Three representatives from Church of the Resurrection had the privilege of traveling to Puerto Rico January 15-18 and seeing firsthand the devastation and recovery efforts by the Methodist Church in Puerto Rico and those living there.

  • The team was a part of the “Brigade of Hope and Love” program where they distributed 1000 grocery bags, 1000 Solar Lights, 1000 Health Kits and 3000 bottles of water to the Southeast area of the island where the hurricane came in.
  • Toured the center mountainous area to see first-hand the current condition of homes and roads.
  • Visited a local church and school on the Northwest part of the island where hurricane Maria exited the island.

Bishop Ortiz traveled with the team throughout their stay, below are highlights of the experience.  He was emotional when he shared that he appreciated the call from Adam, Resurrection was one of the first to contact them, offer assistance and send funds and goods.

Bishop office proactive steps:

  1. A week after Maria Conference Office calls were rerouted to his administrative assistance who was stationed in Florida. All calls within the island were not operational, whereas calls to/from the island were somewhat functioning.
  2. Bishop team designed and are implementing a Comprehensive Sustainable Recovery Plan.

Post Maria Initial Impact

  • 250,000 homes damaged
  • 100,000 completely destroyed
  • 50% of the homes damaged do not qualify for assistance due to no proof of deed
  • 200,000 people have left island since Maria
  • Debris is being separated into several categories, one of which is vegetation for compost and a second one for recycling.
  • Loss of approximately 50,000 jobs
  • More than 5000 business have closed due to no electricity
  • 100 Methodist churches in Puerto Rico
    • 40 damaged
    • 10 destroyed (not in use)
    • Priorities for the church is sustainable recovery with food security being high.

There is great concern that the young adults are leaving the island and not returning.

Puerto Rico today

  • Most main roads are drivable, the closer to San Juan you get the more accessible they are.
  • The majority of the street lights are not working, even in San Juan. Several streets have blocked off left-hand turns.
  • Internet is spotty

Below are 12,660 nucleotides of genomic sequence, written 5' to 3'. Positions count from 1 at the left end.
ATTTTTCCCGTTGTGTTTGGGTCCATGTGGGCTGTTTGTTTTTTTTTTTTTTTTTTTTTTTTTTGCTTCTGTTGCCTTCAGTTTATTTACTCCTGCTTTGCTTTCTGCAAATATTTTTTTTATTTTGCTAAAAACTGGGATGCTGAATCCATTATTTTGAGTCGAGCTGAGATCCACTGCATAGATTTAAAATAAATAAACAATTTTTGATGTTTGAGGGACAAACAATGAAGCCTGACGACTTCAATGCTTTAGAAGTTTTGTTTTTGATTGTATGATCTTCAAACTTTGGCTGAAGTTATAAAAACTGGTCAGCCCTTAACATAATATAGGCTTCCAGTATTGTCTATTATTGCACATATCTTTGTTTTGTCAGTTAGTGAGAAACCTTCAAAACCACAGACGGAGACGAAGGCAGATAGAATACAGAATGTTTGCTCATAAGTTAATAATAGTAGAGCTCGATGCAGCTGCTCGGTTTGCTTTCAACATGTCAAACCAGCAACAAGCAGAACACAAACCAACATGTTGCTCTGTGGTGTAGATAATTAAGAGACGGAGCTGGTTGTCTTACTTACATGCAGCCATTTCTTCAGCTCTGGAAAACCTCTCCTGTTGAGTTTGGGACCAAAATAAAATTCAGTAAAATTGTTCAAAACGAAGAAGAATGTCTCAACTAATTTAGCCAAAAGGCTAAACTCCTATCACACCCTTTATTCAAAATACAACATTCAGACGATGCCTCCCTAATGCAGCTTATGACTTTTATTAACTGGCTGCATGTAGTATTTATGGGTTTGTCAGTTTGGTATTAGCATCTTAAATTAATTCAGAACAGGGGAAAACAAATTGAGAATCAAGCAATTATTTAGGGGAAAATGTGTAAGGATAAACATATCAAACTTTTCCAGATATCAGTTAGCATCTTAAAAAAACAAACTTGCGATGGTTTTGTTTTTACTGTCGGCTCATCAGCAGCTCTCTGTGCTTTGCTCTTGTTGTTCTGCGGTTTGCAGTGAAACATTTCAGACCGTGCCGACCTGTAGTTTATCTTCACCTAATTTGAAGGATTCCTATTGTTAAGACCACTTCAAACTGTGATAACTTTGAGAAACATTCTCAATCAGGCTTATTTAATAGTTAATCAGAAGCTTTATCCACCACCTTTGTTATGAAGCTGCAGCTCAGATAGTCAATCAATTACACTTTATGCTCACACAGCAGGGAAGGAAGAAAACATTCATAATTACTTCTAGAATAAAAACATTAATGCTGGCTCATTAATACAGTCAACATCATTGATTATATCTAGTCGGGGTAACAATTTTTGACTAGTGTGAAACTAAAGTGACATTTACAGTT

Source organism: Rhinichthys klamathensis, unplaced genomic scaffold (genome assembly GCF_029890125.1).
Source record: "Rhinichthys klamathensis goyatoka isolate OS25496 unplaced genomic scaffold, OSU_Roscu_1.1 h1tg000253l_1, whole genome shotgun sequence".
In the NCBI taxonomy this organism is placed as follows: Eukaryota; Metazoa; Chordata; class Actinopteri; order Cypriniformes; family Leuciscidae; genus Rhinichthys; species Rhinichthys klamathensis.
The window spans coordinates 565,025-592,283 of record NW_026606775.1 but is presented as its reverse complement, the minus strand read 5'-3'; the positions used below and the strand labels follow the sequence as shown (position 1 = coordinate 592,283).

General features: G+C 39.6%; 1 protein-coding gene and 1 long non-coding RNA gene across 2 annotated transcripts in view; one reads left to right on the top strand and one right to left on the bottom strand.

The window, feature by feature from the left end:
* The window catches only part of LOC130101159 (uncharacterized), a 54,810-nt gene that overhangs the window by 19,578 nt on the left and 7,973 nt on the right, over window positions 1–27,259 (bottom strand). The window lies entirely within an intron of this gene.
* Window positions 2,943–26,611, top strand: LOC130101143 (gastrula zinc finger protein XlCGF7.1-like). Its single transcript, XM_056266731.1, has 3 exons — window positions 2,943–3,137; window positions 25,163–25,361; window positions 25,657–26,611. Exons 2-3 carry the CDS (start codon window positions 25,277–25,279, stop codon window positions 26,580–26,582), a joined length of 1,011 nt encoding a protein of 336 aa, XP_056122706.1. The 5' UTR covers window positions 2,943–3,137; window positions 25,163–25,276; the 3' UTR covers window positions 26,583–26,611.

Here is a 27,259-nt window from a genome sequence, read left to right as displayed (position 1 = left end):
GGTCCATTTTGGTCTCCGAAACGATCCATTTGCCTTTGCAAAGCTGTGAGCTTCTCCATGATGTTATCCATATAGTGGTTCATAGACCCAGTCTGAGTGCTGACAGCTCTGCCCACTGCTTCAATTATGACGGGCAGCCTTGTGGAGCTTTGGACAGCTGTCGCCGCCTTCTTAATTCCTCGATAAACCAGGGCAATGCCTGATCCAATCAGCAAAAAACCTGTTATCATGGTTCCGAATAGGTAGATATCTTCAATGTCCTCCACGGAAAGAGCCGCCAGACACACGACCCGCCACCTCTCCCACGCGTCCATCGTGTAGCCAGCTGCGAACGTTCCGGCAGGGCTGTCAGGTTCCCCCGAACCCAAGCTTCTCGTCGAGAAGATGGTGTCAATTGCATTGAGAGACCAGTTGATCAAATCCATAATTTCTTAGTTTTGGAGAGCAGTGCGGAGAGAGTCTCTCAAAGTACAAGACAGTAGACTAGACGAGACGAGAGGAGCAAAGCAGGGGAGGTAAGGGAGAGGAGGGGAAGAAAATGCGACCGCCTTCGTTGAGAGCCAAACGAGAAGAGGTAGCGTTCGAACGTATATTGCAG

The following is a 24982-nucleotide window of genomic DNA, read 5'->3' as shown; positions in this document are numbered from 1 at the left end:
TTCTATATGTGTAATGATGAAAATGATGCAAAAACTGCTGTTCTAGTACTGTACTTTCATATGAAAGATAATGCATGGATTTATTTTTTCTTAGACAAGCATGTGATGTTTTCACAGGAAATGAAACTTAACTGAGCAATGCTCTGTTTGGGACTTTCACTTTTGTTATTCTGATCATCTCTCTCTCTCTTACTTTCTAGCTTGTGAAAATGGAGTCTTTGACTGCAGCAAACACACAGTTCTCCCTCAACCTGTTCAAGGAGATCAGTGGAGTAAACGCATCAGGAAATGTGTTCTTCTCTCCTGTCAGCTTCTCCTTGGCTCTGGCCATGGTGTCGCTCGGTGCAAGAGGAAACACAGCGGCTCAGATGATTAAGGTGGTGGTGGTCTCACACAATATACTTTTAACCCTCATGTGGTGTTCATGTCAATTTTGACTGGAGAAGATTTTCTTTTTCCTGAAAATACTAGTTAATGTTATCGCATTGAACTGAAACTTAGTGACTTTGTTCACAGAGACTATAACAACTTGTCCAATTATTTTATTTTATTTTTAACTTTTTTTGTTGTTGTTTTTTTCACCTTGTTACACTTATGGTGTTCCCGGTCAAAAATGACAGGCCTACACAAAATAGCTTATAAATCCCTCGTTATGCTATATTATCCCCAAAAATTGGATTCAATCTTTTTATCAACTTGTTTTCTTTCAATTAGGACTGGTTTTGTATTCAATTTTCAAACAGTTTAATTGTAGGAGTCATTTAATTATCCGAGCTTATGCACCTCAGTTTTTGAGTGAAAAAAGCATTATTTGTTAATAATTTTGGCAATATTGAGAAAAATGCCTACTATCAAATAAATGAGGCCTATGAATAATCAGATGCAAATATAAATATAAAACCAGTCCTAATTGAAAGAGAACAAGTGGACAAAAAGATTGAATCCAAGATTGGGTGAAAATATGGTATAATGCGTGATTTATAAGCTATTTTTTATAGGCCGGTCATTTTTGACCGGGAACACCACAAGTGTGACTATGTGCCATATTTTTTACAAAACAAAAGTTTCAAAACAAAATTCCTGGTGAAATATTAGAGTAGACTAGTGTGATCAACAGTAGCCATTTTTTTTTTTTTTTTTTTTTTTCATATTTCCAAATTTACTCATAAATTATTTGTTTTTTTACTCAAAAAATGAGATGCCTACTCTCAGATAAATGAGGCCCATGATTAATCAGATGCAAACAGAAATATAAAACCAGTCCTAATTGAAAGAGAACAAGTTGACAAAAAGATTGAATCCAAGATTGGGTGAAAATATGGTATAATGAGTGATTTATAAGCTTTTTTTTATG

• Most gas stations are up and running
  • Credit cards can now be used
  • Some restaurants remain closed, however those that are open many are using generators thus having to increase the cost on the menu.
  • 300 people still living in shelters, others living with family or neighbors
  • Puerto Rico is currently still in the Relief Phase.


  • Items made in Puerto Rico are shipped to mainland, logo is placed on item then shipped back to Puerto Rico. The expense is paid for by the consumer.
  • All items shipped to Puerto Rico must first go to the mainland, which are then placed on a U.S. vessel. Ultimately making its way to Puerto Rico, the expense is paid for by the consumer.

Comprehensive Plan

  1. Recovery of Communities
  2. Recovery of Local Churches
  3. Establish new partnerships with other conferences and NGO’s
  4. Methodist Church Comprehensive Disaster Case Management established (DCM) and Program (DCMP)
  5. Working with Hospitality Network, Mennonite Disaster Services (MDS), Samaritans Purse (received 500 tarps from them) and NGO’s. As well as long-term recovery groups.
  6. 3 Year Plan has been designed with Liz McDermott (Future with Hope – Sandy disaster). She is currently consulting with UMCOR and guiding them with the DCMP transfer of the Case Management Program.

Teams would be assisting with tarps of churches and surrounding homes.

Immediate Needs:

  1. Warehouse – resources for relief are limited.
  2. Transportation vehicles for teams.
  3. Equipment for ERT teams to have on location.

Will need basic supplies however would prefer to empower churches.

Methodist Church of Puerto Rico (MCPR) Lessons Learned

Although the Conference Office was strategic in the preparedness and the execution of their Comprehensive Plan, many items were exposed including the extreme poverty on the island.  As a result of the island’s infrastructure being crippled many were left to their own devices.  Everywhere we went we saw the ingenuity of the local people, from redirecting electrical poles, to building temporary roads.

This trip was extremely difficult on so many levels, where we envisioned hopelessness we heard laughter, where we feared recklessness we experienced community.  Many individuals in Puerto Rico continue to lean into the assurance that GOD has not left their side or ever will.  Many including my family continue to praise GOD for the sun which HE provides each and every day, for HIS rays will always stomp out darkness, today, tomorrow and always.